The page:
In which I complain about my DDI subscription
by, 05-02-2011 at 07:46 AM (4122 Views)
For a little over a year now I've had a subscription with WotC's DDI. This gets me their Dragon and Dungeon magazines, the 4E character builder, their monster editor, and access to the D&D compendium. Ostensibly it will give me access to the virtual tabletop they are working on, but as that isn't released yet I can't say much for certain.
On the surface I love the idea. A reasonable monthly fee gets me access to new D&D content as well as a suite of tools to help make the game easier to play. Whats not to like about that? Obviously the problem comes in when you see how the service works in reality. So much of the stuff they offer isn't useful to me, it really makes me wonder if its worth the cost anymore.
Lets start with looking at the service as a player. Dragon magazine is the one that seems to offer you the more useful articles. Most of what they give you is new feats and powers to use in your characters. Those are nice I guess, though with the scant bit or lore and fluff they offer its easier to just wait until it appears in the character builder instead of reading the articles.
When they added the assassin class through the magazine it seemed like they were going to have some real content in the magazine. Then they released the assassin class in one of their books. They've claimed that the assassin class in the book is different than the class in the magazine. If thats true why do they have the same name, is that confusion really necessary? If what they really did was create different builds for the assassin in each place, then they lied saying it was a DDI exclusive class. Its ok to just release new class options in the magazine, just be honest about it.
The assassin class was the most blatant place this happened, but not the only place. They did the same thing with the minotaur race as well. They also had a dhampyr race they added as well, which for some reason hasn't found its way into the character builder. Not that I'm keen on playing thatrace, but why short change it? They wrote it, apparently they thought someone would like it.
The character builder is pretty nice, its rare that I make characters without using it. I'm not sure if its silverlight or the way they built it, but the thing is painfully slow at times. I can deal with it being slow, it sucks but its tolerable. The real breaking point is that the thing will lock up from time to time. When it does I'm not sure if its just being slow, or if it died. So I sit there staring at an unchanging unresponsive screen for a few minutes before killing it and starting over. I had wondered why they had a feature to recover unsaved changes when you started the character builder, now I wonder if they realized it was something they quickly realized would be crucial.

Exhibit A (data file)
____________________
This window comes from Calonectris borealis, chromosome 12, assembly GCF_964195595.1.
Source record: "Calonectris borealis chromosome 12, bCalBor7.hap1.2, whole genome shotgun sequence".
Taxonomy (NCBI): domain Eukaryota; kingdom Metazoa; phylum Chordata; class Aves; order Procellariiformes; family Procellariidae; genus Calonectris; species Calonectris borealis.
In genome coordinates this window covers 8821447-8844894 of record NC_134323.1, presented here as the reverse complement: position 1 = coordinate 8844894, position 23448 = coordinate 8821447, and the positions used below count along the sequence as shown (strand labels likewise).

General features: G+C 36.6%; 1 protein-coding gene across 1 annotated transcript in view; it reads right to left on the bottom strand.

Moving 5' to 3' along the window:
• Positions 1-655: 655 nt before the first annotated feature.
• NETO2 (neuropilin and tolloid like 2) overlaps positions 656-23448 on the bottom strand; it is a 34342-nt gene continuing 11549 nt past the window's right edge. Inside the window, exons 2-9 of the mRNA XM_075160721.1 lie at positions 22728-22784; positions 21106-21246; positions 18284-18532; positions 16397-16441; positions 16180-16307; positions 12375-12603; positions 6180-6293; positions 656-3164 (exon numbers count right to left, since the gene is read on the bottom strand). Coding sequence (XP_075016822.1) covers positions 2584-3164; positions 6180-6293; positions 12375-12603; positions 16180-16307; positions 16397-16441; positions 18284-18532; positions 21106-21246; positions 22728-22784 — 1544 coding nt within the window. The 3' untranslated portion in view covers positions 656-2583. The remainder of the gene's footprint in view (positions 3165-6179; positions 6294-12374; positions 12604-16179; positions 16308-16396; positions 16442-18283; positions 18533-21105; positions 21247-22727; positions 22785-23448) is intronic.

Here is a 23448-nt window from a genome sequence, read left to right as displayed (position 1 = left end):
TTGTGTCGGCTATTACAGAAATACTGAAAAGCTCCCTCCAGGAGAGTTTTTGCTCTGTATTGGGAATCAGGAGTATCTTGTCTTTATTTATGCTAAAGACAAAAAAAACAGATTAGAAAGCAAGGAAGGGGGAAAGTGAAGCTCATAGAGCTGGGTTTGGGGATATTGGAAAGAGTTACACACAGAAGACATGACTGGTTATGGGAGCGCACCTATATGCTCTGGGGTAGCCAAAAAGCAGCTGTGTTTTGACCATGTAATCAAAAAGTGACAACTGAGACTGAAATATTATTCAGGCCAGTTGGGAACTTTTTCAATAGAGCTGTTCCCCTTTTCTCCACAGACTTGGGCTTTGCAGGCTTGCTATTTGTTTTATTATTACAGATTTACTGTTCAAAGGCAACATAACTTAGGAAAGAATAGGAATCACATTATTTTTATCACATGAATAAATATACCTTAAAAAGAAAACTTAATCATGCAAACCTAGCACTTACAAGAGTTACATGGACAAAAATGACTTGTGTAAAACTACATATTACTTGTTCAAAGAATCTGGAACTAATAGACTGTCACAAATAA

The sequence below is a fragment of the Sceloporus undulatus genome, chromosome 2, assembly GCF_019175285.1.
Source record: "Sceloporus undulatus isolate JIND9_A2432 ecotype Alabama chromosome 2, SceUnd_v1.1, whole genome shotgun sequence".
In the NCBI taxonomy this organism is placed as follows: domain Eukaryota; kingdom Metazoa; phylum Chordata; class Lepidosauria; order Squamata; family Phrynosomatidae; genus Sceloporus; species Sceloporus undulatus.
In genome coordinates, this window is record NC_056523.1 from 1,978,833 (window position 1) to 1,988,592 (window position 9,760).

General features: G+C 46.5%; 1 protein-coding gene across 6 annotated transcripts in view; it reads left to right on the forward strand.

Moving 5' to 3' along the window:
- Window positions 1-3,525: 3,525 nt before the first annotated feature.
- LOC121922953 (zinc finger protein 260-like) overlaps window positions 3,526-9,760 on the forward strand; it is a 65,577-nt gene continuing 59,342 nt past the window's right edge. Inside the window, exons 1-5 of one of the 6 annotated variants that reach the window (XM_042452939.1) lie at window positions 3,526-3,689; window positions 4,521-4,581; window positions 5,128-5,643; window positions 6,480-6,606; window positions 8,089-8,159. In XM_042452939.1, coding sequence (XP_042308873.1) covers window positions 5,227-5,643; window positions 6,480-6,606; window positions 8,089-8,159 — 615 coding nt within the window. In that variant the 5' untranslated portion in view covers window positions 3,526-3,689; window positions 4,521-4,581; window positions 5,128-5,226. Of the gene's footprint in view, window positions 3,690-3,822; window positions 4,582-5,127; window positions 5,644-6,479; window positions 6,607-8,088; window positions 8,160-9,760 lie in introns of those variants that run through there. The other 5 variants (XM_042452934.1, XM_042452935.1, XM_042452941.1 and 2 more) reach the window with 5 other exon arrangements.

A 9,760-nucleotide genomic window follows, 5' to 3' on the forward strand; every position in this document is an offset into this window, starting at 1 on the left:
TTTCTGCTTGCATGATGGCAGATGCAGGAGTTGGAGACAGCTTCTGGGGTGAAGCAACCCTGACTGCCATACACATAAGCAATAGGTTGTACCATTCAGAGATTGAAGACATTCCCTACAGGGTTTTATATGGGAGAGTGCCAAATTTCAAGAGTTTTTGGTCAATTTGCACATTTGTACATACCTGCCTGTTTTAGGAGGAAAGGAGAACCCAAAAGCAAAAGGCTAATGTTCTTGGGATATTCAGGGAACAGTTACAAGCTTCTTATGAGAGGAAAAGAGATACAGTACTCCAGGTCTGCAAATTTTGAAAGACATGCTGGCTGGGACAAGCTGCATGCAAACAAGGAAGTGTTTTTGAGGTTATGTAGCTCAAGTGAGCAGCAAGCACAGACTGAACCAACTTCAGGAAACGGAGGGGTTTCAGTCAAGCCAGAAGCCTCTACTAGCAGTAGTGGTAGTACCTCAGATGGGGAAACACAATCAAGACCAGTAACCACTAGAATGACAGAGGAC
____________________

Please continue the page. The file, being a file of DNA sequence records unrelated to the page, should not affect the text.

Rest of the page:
How about content for DM's? Thats more of the Dungeon magazine's terrain. One they do adda lot of are short modules. Its nice to have the modules, but I'm not very impressed with many of them. Too many of them follow the mold of giving the players a premise to enter the dungeon, followed by a dungeon filled with combat. There are some they've released which had more story, but they are the exception not the rule. The value I get from them is the plot hooks and synopsis. I can take those and expand it into an adventure that I'd enjoy running my players through.
They have a number of articles from their research and design team which is nice at times. Every now and again I'll come across something and wonder what they were thinking, and these articles address that. However, thats not terribly useful for me during my game sessions. Instead of telling me why they did it, if they offered suggestions for how I might use it I'd be more interested.
By far my favorite series of articles are the ones by Chris Perkins, where he talks about things he's done as a DM that might help your game along. Not everything applies to me, but theres been quite a few that and I think I can use to help me improve my games.
They do give you access to the online compendium and the monster editor. Which are quicker ways to look up rules and creatures. Really though, when it comes to making a ruling during a session I'll just make something up instead of researching the actual rule. Its far better to keep the game going rather than to be sure you're obeying the rules. Being able to search for monsters is pretty useful though. When I need an Orcish Warcaster, I'll rarely look through orcs to find something the appropriate level. I just search for Artillery monsters of the right level, flip through them until I see powers I like and rename the powers.
Their latest project is the virtual table top, which sounds like a decent I dea. Except that its been done before, several times. The main hook they are able to put into it is that it can grab monster stat blocks and character sheets from their other tools for use in there, which I'll admit will be a great thing to have. I don't think thats reason enough for them to reinvent the wheel though. They could have saved a ton of time and effort by partnering with an existing virtual tabletop and built an add-on to include those new features.
When I really look at what I'm using from the subscription its not a whole lot. The character builder, the monster search in the compendium, and a rare article for DM tips or an adventure idea. I have a hard time seeing that as worth the $8 monthly fee.